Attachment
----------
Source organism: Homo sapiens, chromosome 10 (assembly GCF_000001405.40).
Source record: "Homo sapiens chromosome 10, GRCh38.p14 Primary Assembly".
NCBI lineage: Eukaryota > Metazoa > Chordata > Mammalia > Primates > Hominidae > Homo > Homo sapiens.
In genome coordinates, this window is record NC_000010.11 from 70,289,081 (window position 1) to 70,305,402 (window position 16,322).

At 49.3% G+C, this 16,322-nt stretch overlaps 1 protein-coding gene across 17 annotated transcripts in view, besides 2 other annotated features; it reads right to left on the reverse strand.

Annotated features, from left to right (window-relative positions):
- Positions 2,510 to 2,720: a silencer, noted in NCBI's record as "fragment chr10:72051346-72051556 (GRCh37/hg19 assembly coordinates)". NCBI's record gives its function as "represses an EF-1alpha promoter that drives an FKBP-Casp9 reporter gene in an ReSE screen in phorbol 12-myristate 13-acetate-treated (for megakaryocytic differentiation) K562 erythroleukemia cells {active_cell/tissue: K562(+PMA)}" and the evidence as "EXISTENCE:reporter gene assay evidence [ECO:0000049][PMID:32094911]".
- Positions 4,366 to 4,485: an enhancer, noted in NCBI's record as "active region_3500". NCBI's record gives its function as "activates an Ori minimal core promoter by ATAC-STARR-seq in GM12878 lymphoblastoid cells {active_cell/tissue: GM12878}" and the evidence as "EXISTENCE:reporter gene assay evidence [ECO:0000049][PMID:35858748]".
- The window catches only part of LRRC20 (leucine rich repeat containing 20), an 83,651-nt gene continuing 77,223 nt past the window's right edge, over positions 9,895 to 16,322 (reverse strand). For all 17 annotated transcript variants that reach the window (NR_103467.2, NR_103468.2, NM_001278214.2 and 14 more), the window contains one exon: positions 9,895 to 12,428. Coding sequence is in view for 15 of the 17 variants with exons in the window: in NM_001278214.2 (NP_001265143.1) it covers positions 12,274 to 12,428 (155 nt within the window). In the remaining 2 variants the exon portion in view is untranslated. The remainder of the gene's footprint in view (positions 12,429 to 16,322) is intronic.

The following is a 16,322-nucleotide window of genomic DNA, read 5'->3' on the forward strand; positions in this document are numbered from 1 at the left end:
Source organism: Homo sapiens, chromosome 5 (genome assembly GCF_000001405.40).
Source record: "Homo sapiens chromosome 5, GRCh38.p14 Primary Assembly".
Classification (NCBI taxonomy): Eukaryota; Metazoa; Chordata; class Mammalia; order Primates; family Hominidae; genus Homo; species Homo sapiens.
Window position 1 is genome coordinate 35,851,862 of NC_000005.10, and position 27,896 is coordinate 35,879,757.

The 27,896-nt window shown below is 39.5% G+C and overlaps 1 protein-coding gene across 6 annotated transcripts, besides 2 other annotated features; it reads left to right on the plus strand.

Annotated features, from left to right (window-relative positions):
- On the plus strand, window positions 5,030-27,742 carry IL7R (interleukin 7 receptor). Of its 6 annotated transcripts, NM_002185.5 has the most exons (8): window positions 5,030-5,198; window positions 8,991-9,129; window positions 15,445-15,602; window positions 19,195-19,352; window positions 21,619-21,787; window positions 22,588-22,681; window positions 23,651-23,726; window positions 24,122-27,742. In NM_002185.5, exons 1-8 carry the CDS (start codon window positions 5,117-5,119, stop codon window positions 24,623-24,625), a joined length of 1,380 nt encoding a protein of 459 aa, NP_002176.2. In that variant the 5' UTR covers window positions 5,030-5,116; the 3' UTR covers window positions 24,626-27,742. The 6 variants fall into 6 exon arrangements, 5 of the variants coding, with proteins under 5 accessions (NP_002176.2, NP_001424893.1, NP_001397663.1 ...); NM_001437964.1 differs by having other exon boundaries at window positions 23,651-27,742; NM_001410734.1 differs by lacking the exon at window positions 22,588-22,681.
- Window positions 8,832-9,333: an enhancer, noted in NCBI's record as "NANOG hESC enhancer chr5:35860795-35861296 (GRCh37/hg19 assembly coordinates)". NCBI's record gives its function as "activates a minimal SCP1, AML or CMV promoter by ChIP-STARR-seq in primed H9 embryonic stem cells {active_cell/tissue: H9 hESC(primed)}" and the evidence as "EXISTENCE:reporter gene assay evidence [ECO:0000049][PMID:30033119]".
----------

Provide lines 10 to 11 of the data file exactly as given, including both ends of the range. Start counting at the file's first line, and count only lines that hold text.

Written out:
The following is a 16,322-nucleotide window of genomic DNA, read 5'->3' on the forward strand; positions in this document are numbered from 1 at the left end:
Source organism: Homo sapiens, chromosome 5 (genome assembly GCF_000001405.40).